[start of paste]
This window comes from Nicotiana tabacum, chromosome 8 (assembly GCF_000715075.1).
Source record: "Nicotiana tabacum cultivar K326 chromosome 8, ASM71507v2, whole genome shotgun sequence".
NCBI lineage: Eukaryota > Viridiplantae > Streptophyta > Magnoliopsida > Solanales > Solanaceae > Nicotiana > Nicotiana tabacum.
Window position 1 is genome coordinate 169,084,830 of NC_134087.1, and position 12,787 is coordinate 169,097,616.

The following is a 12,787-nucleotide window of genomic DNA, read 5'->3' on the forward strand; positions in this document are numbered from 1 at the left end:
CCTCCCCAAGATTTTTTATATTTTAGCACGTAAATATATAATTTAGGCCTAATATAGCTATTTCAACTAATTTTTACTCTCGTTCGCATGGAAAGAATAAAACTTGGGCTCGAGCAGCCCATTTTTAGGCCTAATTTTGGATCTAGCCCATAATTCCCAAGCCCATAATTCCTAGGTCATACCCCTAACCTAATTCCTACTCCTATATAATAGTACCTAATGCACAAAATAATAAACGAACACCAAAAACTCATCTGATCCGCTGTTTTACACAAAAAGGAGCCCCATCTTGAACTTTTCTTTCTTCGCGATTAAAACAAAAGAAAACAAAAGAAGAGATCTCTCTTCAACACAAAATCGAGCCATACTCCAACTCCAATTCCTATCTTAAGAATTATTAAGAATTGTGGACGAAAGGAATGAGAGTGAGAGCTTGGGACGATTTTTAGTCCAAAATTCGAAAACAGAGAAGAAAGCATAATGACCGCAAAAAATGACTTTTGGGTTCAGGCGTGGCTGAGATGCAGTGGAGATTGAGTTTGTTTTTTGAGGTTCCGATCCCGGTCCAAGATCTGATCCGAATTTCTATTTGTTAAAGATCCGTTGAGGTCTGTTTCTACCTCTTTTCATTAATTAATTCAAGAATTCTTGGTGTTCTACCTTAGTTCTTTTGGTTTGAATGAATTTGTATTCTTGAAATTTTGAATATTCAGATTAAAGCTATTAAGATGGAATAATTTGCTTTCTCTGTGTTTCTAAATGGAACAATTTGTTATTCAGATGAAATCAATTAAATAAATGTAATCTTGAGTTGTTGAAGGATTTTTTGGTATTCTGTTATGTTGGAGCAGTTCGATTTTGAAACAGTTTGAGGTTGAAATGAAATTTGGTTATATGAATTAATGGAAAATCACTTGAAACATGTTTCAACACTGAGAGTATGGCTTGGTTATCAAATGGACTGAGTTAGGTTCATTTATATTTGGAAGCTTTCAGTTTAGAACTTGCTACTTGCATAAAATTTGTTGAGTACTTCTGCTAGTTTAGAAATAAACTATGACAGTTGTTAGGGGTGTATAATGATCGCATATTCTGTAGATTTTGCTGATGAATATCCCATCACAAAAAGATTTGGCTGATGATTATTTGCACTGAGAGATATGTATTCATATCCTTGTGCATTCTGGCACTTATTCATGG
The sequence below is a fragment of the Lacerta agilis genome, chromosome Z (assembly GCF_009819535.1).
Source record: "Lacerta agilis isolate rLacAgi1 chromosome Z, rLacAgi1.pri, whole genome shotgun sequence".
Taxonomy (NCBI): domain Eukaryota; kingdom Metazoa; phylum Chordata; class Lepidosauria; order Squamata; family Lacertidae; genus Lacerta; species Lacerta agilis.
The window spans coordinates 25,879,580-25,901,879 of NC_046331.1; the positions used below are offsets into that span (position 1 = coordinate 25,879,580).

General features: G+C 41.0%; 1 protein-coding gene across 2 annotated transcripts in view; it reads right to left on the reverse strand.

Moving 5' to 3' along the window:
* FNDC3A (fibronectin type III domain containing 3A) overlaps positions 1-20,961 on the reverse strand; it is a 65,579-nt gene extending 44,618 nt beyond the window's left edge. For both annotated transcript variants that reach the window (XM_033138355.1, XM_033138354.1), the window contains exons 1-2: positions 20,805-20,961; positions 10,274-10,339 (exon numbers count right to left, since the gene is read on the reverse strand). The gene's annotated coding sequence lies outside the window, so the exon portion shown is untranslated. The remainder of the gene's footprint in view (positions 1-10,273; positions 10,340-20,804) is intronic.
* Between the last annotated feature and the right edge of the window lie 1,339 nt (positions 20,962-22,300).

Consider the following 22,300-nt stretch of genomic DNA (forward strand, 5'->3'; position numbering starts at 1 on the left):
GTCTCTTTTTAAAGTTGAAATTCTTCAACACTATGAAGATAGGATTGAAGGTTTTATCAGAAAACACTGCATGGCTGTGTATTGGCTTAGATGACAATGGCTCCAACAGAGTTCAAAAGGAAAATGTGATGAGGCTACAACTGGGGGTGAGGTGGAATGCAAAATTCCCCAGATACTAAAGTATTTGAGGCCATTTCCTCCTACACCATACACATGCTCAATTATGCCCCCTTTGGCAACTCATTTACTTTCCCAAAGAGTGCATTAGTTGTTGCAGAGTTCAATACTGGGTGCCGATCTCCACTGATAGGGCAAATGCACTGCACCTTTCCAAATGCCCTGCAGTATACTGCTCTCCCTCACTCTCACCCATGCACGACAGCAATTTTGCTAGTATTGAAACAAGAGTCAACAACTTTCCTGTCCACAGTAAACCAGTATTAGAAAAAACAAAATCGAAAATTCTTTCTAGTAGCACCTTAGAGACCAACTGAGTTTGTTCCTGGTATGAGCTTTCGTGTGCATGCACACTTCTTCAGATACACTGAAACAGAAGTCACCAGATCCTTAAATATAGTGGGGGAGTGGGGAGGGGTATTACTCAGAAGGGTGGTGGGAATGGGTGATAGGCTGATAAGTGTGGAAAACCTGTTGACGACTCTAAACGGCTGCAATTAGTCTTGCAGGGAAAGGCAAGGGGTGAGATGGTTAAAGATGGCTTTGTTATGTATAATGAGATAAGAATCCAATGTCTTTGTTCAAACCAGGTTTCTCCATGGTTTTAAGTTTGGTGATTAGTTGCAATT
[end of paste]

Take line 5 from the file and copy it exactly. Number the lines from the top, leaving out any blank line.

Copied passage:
The following is a 12,787-nucleotide window of genomic DNA, read 5'->3' on the forward strand; positions in this document are numbered from 1 at the left end: